TRC Wants E&P Tax Breaks, More Customer Oversight
Acknowledging there was no way for the Texas Railroad Commission
to change high natural gas prices, the three-man board instead has
unanimously recommended that the Texas Legislature act to lessen
the impact of high prices by, among other things, offering industry
tax breaks to encourage exploration and production. TRC also
recommended it be given oversight over statewide customer service
standards for public gas utility companies.
Following two days of hearings, which allowed industry, consumer
groups and municipalities to address their concerns about natural
gas prices, TRC forwarded its recommendations to the Texas
Legislature's Senate Natural Resources Committee and the House
Committee on Energy Resources last week.
The recommendations "are the first step in addressing the
problem of high natural gas prices," said Commissioner Charles
Matthews. Noting that the TRC "intends to fully address more broad
aspects of the natural gas industry during a conference later this
year," he said, "now we must work with the legislature in enacting
these short-term solutions."
Commissioner Tony Garza, who also serves as vice chairman of the
Interstate Oil and Gas Compact Commission, said the TRC and the
Texas legislature "should operate from the premise, 'first, do no
harm.' There's simply no easy or quick fix that we can legislate or
enact to solve the high natural gas prices." But he said 'there are
clearly opportunities to inform, educate and assist consumers in
dealing with dramatic price fluctuations."
In a package of natural gas proposals forwarded to legislators,
the commissioners noted they "will help to send market signals to
consumers faster and more efficiently, will help to dampen extreme
month-to-month price fluctuations, and will help to standardize
billing information and service rules throughout the state."
However, to "influence the market price of the commodity, Texas
must create an atmosphere to encourage the development and
continued production of its natural gas resources. Testimony
received at the hearings, from both suppliers and consumers,
reiterated over and over that additional natural gas supply is the
only answer to stabilizing market prices at a lower, more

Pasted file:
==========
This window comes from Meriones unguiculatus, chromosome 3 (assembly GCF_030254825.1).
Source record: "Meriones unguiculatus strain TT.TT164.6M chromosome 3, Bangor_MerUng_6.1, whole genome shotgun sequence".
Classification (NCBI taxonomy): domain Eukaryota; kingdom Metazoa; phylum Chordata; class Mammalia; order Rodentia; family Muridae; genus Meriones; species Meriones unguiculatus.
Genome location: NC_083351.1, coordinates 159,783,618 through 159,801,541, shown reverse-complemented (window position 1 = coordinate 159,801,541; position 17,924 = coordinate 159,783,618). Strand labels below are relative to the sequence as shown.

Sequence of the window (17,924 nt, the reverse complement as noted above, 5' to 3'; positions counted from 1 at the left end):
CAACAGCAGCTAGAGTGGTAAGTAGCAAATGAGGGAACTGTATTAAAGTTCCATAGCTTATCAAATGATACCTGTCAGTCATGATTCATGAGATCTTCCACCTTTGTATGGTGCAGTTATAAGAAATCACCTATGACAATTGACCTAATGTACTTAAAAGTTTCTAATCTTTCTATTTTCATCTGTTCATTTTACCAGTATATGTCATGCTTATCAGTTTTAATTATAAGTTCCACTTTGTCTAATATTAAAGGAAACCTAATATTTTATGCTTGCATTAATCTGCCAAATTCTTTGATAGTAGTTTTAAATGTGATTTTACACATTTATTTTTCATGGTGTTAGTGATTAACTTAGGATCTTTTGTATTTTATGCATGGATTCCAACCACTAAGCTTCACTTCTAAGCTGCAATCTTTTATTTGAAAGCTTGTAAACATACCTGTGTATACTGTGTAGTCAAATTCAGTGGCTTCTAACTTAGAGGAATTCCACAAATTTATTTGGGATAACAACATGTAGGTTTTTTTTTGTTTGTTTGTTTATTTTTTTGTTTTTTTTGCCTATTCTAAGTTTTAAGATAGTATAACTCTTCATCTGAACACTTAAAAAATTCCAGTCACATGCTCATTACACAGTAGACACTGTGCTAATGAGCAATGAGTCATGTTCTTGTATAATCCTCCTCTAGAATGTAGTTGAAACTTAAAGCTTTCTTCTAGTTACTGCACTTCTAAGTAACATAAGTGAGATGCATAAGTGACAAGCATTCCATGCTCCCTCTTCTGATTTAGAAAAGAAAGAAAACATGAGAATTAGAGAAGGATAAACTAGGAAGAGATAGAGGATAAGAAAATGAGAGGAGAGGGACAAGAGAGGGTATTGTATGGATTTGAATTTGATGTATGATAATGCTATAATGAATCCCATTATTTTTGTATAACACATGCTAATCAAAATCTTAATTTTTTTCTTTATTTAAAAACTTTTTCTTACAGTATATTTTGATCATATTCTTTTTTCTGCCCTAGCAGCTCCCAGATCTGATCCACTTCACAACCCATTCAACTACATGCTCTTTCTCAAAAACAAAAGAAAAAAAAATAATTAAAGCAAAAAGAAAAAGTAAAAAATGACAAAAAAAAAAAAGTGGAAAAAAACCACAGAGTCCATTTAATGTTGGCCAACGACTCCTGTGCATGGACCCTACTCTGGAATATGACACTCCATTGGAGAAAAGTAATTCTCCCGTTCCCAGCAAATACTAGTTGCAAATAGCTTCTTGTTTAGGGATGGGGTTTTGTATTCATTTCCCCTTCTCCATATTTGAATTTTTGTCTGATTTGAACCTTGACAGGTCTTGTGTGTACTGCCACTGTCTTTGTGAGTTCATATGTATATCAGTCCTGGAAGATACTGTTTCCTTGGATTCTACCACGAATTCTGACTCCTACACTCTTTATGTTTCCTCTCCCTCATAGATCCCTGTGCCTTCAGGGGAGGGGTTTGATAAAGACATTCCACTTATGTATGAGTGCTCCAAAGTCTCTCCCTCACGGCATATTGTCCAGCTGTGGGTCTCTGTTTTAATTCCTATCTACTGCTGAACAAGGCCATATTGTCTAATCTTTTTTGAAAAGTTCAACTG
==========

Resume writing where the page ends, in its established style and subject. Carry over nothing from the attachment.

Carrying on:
Noting that Texas drilling rig activity is "now at its highest
level since 1985," the commissioners said they wanted to "strongly
encourage the legislature to consider severance tax incentives as a
tool to assist in the development of additional natural gas supply.
If your purpose is to reduce the price of the commodity to
consumers, then you should reduce tax burdens when prices are
high." The commission noted that Texas supplies about one fourth of
the U.S. natural gas supply and "changes in Texas policy concerning
natural gas production can have a significant influence on the
entire North American natural gas market."
Recognizing that local distribution companies (LDCs) have "no
incentive to minimize their cost of gas," TRC has recommended it be
allowed to annually review each utility's gas supply portfolio
plan. "On a regular basis, the commission would audit the
utilities' natural gas purchases to ensure that gas costs were
properly collected from customers. If necessary, the commission,
through its existing regulatory authority, could investigate the
prudence of the natural gas costs incurred by a utility based on
specific customer complaints or commission action."
Because Texas allows split jurisdiction, with cities have
initial jurisdiction over gas utilities operating within their city
limits, TRC said there are 1,191 incorporated cities in the Texas
that could set their own rates and service provisions for gas
service. Instead, TRC is recommending that it be given the "general
power to regulate and supervise the business of each gas utility
within its jurisdiction."
TRC wants the legislature to give it the authority to determine
statewide customer service standards for all investor-owned
utilities, too, "regardless of whether they currently fall under
the original jurisdiction of a municipality" or the commission.
Without the changes, the commission noted that each individual city
"would have to take identical actions to accomplish statewide
uniformity in service standards."
Matthews said he believes that if the state legislature enacts
TRC's recommendations, it "could help lower the cost of gas to
Texas consumers. While natural gas prices are market driven, we can
continue looking at policy and regulatory solutions that will
benefit consumers and assist the industry in producing the natural
gas needed to meet increasing energy demands."
Carolyn Davis, Houston